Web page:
By Steve Corkran
Sunday, October 13th, 2013 at 4:06 pm in Oakland Raiders.
KANSAS CITY – Coach Dennis Allen viewed Sunday’s game against the Kansas City Chiefs as a measuring stick for the progress being made by the Raiders this season.
The closer-than-it-seemed, 24-7 loss to the Chiefs at Arrowhead Stadium showed Allen and general manager Reggie McKenzie that the Raiders are headed in the right direction, though there’s still plenty of work to be done.
“We’re close,” Raiders safety Charles Woodson said. “But when you play a good football team, they capitalize on the mistakes that you make. That’s the reason why they’re 6-0.”
And it’s a big reason why the Raiders are 2-4 as they enter their bye week, four games behind the Chiefs and the Denver Broncos in the AFC West.
The Raiders will spend the next several days trying to learn from their uneven play against the Chiefs and likely several more expelling the bitter taste from their mouths.
The Chiefs feasted upon a Raiders team that committed 11 penalties, allowed 10 sacks and served up three interceptions by quarterback Terrelle Pryor.
Most of that negative stuff came after the Raiders jumped to a 7-0 lead, which they held until late in the second quarter.
The Chiefs tied the game late in the first half, but the Raiders still felt as if they controlled the game because of how well their defense played, according to Woodson and several of his defensive mates.
The game turned late in the third quarter when Pryor attempted a pass in the face of a Chiefs blitz, while throwing off his back foot and into heavy traffic.
Chiefs safety Quintin Demps intercepted Pryor’s ill-advised pass. Running back Jamaal Charles scored the first of his two touchdowns four plays later.
It was all Chiefs from there on out, with Pryor spending most of his time being sacked, harassed and frustrated by a defense he flourished against early on.
Pryor completed seven of his first nine passes for 100 yards and a touchdown and sported a 150.0 passer rating.
He completed only 11 of his final 25 passes for 116 yards and no touchdowns, while being intercepted three times. He finished with a 45.7 passer rating.
“It’s a great learning experience for him,” Allen said. “He’ll be better for it when he gets put back in this type of environment again and he’ll do a better job.”
As usual, Pryor accepted responsibility for his mistakes and shifted blame away from his teammates.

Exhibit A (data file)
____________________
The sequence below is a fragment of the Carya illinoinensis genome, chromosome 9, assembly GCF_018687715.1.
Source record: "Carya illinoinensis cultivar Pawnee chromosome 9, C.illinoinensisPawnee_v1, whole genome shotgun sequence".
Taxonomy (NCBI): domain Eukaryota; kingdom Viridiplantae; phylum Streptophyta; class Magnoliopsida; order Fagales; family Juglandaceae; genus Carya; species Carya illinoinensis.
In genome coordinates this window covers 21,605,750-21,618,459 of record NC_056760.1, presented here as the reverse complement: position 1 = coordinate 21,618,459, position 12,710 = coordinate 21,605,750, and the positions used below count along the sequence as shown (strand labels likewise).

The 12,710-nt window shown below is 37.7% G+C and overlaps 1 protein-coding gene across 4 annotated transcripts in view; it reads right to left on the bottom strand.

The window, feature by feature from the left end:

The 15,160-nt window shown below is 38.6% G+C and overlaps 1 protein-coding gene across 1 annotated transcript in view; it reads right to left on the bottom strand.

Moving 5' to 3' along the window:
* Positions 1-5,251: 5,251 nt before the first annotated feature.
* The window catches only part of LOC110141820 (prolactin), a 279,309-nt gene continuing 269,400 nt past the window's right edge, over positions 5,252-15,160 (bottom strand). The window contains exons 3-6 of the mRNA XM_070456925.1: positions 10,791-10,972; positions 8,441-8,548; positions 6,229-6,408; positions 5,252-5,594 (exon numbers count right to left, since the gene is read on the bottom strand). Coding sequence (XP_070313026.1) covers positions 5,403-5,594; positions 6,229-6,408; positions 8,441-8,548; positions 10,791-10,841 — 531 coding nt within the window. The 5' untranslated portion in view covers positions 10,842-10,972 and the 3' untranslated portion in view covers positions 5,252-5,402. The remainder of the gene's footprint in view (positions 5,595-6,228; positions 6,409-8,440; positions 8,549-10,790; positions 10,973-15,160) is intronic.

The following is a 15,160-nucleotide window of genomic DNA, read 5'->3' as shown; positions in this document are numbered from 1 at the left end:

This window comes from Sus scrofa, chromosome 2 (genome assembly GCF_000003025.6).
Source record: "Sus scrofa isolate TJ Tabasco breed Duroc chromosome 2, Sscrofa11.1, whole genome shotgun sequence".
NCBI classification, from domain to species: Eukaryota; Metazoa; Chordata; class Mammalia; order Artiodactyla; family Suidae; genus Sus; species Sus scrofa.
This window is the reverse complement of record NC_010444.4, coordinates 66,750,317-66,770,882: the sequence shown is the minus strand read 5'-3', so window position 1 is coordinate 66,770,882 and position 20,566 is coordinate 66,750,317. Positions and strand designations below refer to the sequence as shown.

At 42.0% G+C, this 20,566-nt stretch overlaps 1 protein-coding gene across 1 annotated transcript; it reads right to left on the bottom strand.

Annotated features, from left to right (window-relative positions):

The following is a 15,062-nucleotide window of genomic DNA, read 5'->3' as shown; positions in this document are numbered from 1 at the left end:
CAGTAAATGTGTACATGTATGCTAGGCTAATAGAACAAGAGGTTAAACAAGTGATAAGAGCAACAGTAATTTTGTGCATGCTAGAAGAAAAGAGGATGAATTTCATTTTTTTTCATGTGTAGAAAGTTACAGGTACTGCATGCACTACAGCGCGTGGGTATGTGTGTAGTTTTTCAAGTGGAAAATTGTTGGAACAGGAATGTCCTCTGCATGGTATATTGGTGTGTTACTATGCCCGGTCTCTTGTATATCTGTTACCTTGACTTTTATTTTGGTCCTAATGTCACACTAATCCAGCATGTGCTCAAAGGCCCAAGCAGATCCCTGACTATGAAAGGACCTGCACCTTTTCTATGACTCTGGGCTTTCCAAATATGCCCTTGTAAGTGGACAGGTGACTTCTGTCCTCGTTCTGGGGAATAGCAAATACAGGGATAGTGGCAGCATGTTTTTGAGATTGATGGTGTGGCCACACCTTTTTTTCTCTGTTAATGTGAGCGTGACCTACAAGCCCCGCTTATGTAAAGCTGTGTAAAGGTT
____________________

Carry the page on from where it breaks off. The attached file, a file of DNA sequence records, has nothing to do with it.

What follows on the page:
He vowed to use this game as part of his maturation into a starting quarterback and take steps to lessen the likelihood of his making the same mistakes.
“You’re going to make mistakes,” Pryor said. “Understand why it happens. Fix who is at fault, whether it’s me or whoever. That’s all you can really do. … We lost the game because of turnovers. They were on me.”
Pryor said it’s incumbent upon the Raiders offense to hold up its end in games, especially in a game like this one where the Raiders limited the Chiefs to 216 yards net offense and forced quarterback Alex Smith into more incomplete passes than ones caught by his receivers.
The big difference, of course, was Smith’s ability to remain patient, make just enough plays and avoid turnovers.
“I wouldn’t say it’s lack of efficiency,” Chiefs coach Andy Reid said, when asked about Smith completing 14 of 31 passes. “He’s taking care of the football. When it counts, he makes the play.
“I appreciate him. We’re winning football games, and he’s doing a nice job managing it. Everybody feeds off it on both sides of the ball.”
Smith also benefited from more continuity from his offensive line, whereas Pryor watched two starters leave with injuries in the first half.
None of the Raiders used injuries, crowd noise or questionable officiating as an excuse.
“We’re disappointed,” defensive end Jason Hunter said. “We had a chance to win the game. We played hard. We just got to find a way to get these wins. You can’t make mistakes in a game like this.”